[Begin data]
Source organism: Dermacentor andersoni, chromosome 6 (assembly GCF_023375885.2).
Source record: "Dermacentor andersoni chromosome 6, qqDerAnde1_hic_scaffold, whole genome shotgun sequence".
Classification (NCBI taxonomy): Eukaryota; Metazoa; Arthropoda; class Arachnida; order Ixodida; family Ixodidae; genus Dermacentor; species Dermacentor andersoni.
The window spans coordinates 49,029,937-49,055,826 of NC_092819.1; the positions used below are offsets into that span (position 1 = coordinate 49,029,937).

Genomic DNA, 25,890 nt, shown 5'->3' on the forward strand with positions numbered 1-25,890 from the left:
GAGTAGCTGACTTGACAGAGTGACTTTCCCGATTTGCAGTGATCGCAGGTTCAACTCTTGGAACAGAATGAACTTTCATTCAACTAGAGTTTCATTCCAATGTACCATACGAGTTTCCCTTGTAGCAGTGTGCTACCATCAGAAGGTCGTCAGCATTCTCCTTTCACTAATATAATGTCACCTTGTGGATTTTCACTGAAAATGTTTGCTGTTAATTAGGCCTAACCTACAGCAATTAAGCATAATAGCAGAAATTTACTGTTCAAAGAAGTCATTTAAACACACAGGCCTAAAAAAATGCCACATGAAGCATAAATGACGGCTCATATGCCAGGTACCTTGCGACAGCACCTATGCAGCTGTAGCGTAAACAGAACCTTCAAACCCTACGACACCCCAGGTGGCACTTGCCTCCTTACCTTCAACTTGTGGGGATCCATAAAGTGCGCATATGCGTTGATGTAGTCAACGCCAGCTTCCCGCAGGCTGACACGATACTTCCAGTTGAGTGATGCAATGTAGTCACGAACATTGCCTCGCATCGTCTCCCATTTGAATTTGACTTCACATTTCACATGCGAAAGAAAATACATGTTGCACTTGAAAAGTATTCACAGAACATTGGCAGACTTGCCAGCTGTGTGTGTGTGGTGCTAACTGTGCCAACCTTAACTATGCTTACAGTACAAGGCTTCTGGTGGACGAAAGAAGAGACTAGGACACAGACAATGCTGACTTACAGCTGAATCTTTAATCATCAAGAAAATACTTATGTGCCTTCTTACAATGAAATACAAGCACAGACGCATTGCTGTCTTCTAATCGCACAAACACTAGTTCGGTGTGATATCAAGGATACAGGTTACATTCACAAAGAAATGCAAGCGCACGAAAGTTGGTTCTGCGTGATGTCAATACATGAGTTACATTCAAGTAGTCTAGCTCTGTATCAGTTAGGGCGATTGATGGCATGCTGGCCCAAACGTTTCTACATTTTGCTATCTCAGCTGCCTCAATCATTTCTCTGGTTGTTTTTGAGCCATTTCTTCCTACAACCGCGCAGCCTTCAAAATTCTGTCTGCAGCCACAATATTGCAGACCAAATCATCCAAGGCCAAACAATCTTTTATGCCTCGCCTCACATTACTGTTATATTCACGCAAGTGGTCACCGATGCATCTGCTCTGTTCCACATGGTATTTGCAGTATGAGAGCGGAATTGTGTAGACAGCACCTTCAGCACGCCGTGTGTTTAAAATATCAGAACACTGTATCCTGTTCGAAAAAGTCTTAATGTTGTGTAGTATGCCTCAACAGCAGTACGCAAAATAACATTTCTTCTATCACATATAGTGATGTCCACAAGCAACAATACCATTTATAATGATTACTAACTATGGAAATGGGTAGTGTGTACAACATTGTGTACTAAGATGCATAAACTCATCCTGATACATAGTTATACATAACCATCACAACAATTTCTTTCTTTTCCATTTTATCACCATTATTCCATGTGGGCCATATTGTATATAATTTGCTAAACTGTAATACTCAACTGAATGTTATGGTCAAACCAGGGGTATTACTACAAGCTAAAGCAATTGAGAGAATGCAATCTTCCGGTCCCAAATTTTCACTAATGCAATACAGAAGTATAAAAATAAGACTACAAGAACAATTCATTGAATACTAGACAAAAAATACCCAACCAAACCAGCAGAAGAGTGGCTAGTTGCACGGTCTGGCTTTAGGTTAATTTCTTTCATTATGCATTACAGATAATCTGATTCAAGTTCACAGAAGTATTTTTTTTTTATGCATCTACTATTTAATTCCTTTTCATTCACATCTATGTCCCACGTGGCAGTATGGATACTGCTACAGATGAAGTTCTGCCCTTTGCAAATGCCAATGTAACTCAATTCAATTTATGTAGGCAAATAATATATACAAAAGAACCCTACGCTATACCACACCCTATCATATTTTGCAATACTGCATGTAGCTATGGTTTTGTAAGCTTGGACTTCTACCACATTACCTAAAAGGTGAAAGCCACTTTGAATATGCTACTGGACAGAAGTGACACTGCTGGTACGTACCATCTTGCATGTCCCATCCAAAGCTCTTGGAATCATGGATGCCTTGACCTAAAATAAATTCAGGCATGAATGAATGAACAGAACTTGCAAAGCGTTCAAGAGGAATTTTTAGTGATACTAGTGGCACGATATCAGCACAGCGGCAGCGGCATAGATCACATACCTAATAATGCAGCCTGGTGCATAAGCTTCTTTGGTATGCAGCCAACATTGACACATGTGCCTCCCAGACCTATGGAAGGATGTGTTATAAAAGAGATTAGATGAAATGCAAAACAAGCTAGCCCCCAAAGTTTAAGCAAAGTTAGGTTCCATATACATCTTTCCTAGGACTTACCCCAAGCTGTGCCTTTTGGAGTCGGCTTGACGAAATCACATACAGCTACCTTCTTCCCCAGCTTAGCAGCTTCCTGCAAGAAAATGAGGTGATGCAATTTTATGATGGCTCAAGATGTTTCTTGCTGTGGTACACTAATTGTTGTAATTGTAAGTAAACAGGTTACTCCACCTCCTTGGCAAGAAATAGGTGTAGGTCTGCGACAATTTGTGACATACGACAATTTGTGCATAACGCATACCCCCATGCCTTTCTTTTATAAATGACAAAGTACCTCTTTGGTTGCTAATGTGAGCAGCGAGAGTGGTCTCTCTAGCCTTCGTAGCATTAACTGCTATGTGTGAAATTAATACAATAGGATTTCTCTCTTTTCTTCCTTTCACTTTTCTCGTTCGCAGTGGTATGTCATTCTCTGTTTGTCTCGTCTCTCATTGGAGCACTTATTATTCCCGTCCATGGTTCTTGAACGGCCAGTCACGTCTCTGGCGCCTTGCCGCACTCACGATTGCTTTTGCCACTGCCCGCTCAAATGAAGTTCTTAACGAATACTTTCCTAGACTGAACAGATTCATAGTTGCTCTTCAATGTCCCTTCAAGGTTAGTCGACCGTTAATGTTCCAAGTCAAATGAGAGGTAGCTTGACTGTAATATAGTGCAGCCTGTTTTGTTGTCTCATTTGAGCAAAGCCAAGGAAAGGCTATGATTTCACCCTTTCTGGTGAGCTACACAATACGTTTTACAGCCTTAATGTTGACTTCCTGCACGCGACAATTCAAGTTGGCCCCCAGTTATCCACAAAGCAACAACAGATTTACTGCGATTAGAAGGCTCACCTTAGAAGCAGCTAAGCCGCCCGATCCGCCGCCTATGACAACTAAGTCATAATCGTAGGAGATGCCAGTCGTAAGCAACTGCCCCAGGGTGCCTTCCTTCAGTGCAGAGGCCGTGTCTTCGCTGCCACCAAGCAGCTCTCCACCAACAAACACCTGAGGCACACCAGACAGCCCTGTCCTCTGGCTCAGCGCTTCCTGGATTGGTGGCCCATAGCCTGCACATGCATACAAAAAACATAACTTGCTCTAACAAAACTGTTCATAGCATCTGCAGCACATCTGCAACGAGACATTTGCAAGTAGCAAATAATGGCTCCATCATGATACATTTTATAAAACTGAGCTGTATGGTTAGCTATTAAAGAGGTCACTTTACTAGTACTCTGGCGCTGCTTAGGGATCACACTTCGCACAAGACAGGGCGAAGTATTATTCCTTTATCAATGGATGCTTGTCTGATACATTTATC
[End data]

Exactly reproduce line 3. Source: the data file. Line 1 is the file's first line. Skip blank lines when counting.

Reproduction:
Classification (NCBI taxonomy): Eukaryota; Metazoa; Arthropoda; class Arachnida; order Ixodida; family Ixodidae; genus Dermacentor; species Dermacentor andersoni.